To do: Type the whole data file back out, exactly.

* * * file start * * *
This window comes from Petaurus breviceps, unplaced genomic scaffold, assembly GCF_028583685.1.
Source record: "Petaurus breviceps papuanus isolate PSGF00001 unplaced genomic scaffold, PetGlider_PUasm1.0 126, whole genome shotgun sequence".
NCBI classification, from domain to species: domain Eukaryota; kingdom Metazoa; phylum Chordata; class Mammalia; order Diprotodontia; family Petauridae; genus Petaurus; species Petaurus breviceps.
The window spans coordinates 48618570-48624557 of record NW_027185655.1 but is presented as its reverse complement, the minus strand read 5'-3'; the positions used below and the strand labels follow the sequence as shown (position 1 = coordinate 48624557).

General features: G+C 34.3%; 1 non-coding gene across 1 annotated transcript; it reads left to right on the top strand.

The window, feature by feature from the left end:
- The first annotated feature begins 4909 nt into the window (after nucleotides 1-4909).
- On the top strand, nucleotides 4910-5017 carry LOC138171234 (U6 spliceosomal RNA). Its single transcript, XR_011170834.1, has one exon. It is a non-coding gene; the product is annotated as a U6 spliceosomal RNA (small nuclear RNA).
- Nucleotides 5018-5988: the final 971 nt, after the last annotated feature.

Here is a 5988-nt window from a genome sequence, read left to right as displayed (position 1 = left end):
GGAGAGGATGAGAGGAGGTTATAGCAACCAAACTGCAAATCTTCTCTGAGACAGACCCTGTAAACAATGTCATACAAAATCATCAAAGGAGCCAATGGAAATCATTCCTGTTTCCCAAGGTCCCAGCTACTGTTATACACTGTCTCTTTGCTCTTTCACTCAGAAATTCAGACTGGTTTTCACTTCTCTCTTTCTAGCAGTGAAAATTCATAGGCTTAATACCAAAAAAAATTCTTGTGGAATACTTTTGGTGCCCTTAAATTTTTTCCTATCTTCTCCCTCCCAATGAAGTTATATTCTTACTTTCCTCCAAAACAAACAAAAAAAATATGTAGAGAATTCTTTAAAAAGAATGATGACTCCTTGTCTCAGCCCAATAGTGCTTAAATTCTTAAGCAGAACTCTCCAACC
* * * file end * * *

This window comes from Petaurus breviceps, unplaced genomic scaffold, assembly GCF_028583685.1.
Source record: "Petaurus breviceps papuanus isolate PSGF00001 unplaced genomic scaffold, PetGlider_PUasm1.0 126, whole genome shotgun sequence".
NCBI classification, from domain to species: domain Eukaryota; kingdom Metazoa; phylum Chordata; class Mammalia; order Diprotodontia; family Petauridae; genus Petaurus; species Petaurus breviceps.
The window spans coordinates 48618570-48624557 of record NW_027185655.1 but is presented as its reverse complement, the minus strand read 5'-3'; the positions used below and the strand labels follow the sequence as shown (position 1 = coordinate 48624557).

General features: G+C 34.3%; 1 non-coding gene across 1 annotated transcript; it reads left to right on the top strand.

The window, feature by feature from the left end:
- The first annotated feature begins 4909 nt into the window (after nucleotides 1-4909).
- On the top strand, nucleotides 4910-5017 carry LOC138171234 (U6 spliceosomal RNA). Its single transcript, XR_011170834.1, has one exon. It is a non-coding gene; the product is annotated as a U6 spliceosomal RNA (small nuclear RNA).
- Nucleotides 5018-5988: the final 971 nt, after the last annotated feature.

Here is a 5988-nt window from a genome sequence, read left to right as displayed (position 1 = left end):
GGAGAGGATGAGAGGAGGTTATAGCAACCAAACTGCAAATCTTCTCTGAGACAGACCCTGTAAACAATGTCATACAAAATCATCAAAGGAGCCAATGGAAATCATTCCTGTTTCCCAAGGTCCCAGCTACTGTTATACACTGTCTCTTTGCTCTTTCACTCAGAAATTCAGACTGGTTTTCACTTCTCTCTTTCTAGCAGTGAAAATTCATAGGCTTAATACCAAAAAAAATTCTTGTGGAATACTTTTGGTGCCCTTAAATTTTTTCCTATCTTCTCCCTCCCAATGAAGTTATATTCTTACTTTCCTCCAAAACAAACAAAAAAAATATGTAGAGAATTCTTTAAAAAGAATGATGACTCCTTGTCTCAGCCCAATAGTGCTTAAATTCTTAAGCAGAACTCTCCAACC